RahMoc Enterprises
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RahMoc Enterprises
Rahmoc Enterprises
Owner(s)Bob Rahilly (1978-2018)
Butch Mock (1978-1992)
BaseNorth Carolina
SeriesWinston Cup, Busch Grand National
Race driversNeil Bonnett, Morgan Shepherd, Dick Trickle
ManufacturerChevrolet, Buick, Pontiac, Oldsmobile, Ford
ClosedRahmoc Ent. still exists today in its original location in Concord, NC as a racing engine building business
Drivers' Championships0
Race victories9

Rahmoc Enterprises is a former NASCAR Winston Cup team that operated from 1978 to 1993. The team was owned by long-time engine builder Bob Rahilly and Butch Mock. Mock left Rahmoc in 1993 to form his own team. Rahmoc Enterprises is still operating today, with Dick and Bob Rahilly still turning the wrenches, as an engine builder and supplier for many NASCAR teams. They also build racecars and manage several smaller race teams.


Rahmoc's debut in NASCAR came in 1978 competing in two events, at the NAPA National 500. Mock drove the No. 75 Chevrolet to a 26th-place finish. He also ran the Dixie 500at Atlanta, finishing 24th. Mock ran the 1979 Daytona 500 the next year, but finished 35th when he was involved in a wreck not of his making early in the race. After the Daytona wreck, Mock ceased driving and Rahmoc had several different drivers. Some were, Lennie Pond at Atlanta & Daytona, Bobby Brack at Charlotte, and Bill Elswick for numerous races, his best finish being 16th at Richmond. Harry Gant drove in 1980 for the team at Riverside International Raceway, finishing seventh and Texas world Speedway, finishing eighth. Elswick returned over the next eleven races, and the team also picked up sponsorship from his Performer Boats Company. John Anderson, Chuck Bown, Joe Millikan, and Elswick finished out the year. Millikan came back in 1981, but was replaced after the Gabriel 400 by Tim Richmond. Richmond got his first top 10 finish in that event at Nashville Fairgrounds Speedway. Gary Balough drove for the rest of the 1981 season.

Balough returned in 1982, posting a top-ten at the Coca-Cola 500, but was released after his legal issues just five races into the season. Joe Ruttman took over for the rest of the season, Except for the Riverside Event, posting four top-fives, and numerous top tens.Jimmy Insolo filled in for the team at Riverside.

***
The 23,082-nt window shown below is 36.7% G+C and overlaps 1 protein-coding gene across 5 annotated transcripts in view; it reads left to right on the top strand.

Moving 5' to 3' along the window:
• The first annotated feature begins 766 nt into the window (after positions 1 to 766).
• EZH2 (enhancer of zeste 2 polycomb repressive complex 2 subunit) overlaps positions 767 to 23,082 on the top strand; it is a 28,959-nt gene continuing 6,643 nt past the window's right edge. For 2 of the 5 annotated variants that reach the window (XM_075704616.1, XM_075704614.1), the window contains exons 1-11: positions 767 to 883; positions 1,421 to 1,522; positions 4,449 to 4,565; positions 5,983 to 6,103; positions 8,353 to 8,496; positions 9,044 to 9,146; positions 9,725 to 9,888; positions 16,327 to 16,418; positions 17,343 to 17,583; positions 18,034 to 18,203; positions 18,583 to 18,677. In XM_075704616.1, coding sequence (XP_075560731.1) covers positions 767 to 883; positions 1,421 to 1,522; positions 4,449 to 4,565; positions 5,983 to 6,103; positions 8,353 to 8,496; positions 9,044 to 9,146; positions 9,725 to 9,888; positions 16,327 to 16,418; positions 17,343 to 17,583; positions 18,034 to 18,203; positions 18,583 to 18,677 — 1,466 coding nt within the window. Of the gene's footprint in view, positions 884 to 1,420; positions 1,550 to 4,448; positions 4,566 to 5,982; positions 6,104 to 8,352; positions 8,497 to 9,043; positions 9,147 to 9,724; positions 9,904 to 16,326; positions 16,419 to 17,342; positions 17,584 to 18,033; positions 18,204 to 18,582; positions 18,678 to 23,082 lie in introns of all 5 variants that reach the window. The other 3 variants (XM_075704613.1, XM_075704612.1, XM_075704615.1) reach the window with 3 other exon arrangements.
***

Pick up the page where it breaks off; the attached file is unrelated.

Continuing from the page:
In 1983, Rahmoc signed a one-year driver/sponsor agreement for Neil Bonnett to drive their first time for the team, full-time sponsored Hodgdon Chevy. Bonnett picked up wins in the Busch Clash and the UNO 125 at Daytona, the World 600 at Charlotte and the Atlanta Journal 500. He finished sixth in points that year. For the 1984 season, and again without any sponsorship, long-time independent Dave Marcis was named driver, and had nine top-tens and a thirteenth place in points. Lake Speed took over in 1985, finishing second in The Daytona 500 in his first start with the team. This result brought full-time sponsor Nationwize Auto Parts to them and they finished 10th in the points. Speed had two tenth-place finishes in 1986, but was released after four races by the sponsor. Jody Ridley stepped in as an interim driver and had one top-ten before moving on after 10 races. Jim Sauter had four starts, before Morgan Shepherd took over for the balance of the season, posting two top-tens.

Rahmoc's 1989 racecar.

In 1987, Bonnett returned with Valvoline as the sponsor of Rahmoc's Pontiacs. Bonnett had fifteen top-tens and was on his way to a top-ten points run, when he broke his hip in a crash at the Oakwood Homes 500. Morgan Shepard returned to the team to finish the season for the team, nearly winning the Rockingham Event.

Bonnett returned in 1988, finished 4th in the Daytona 500 and won at Richmond and Rockingham and at a special race at Calder Park in Australia, all in the first four races of the season. But eventually, he began to have health issues, fell off the pace, missing several races. Due to Neil's health, sponsor Valvoline called for a new driver going into the 1989 season.

Shepherd, who had filled in for Bonnett twice in 1988, was named as the full-time driver in 1989 with Valvoline again as the sponsor, the final of their 3-year agreement with Rahmoc. He garnered one pole and thirteen top-tens. Valvoline indicated they would return as a sponsor in 1990 if a younger driver could be had. So for 1990, Rick Wilson joined the team, which switched to Oldsmobile and with a late partial limited sponsorship from Food Lion/Dinner Bell Foods since Valvoline had ultimately decided instead to sit out the 1990 season. Wilson struggled heavily in his tenure, and mutually agreed to split with the team at season end. In 1991, Joe Ruttman, and with full sponsorship from Dinner Bell joined Rahmoc for the second time in his career. He finished third in The Daytona 500 and had four top-ten finishes and finished 20th in points.

Without a sponsor for 1992, Dick Trickle drove the car for Rahmoc in the Daytona 500, finishing fifth. After that event, team co-owner Bob Rahilly elected to retire from Winston Cup Racing, and return to his roots as an engine builder/supplier. Mock went on to form his own new team, Butch Mock Motorsports.

Final years

After the 1992 Daytona 500, Bob Rahilly and Butch Mock split. Bob & Dick Rahilly continue building engines and race cars under the name "RAHMOC Racing Engines". Bob Rahilly had no more involvement in Winston Cup Racing after 1992. Butch Mock was the sole owner of a new team he formed, Butch Mock Motorsports. Bob and Dick Rahilly still continue to build Championship Winning Race Engines and Race Cars at the original Rahmoc facility on Flowes Store Rd. in Concord, NC to this day. 2018

Driver history

RahMoc Enterprises

External links

  This article uses material from the Wikipedia page available here. It is released under the Creative Commons Attribution-Share-Alike License 3.0.



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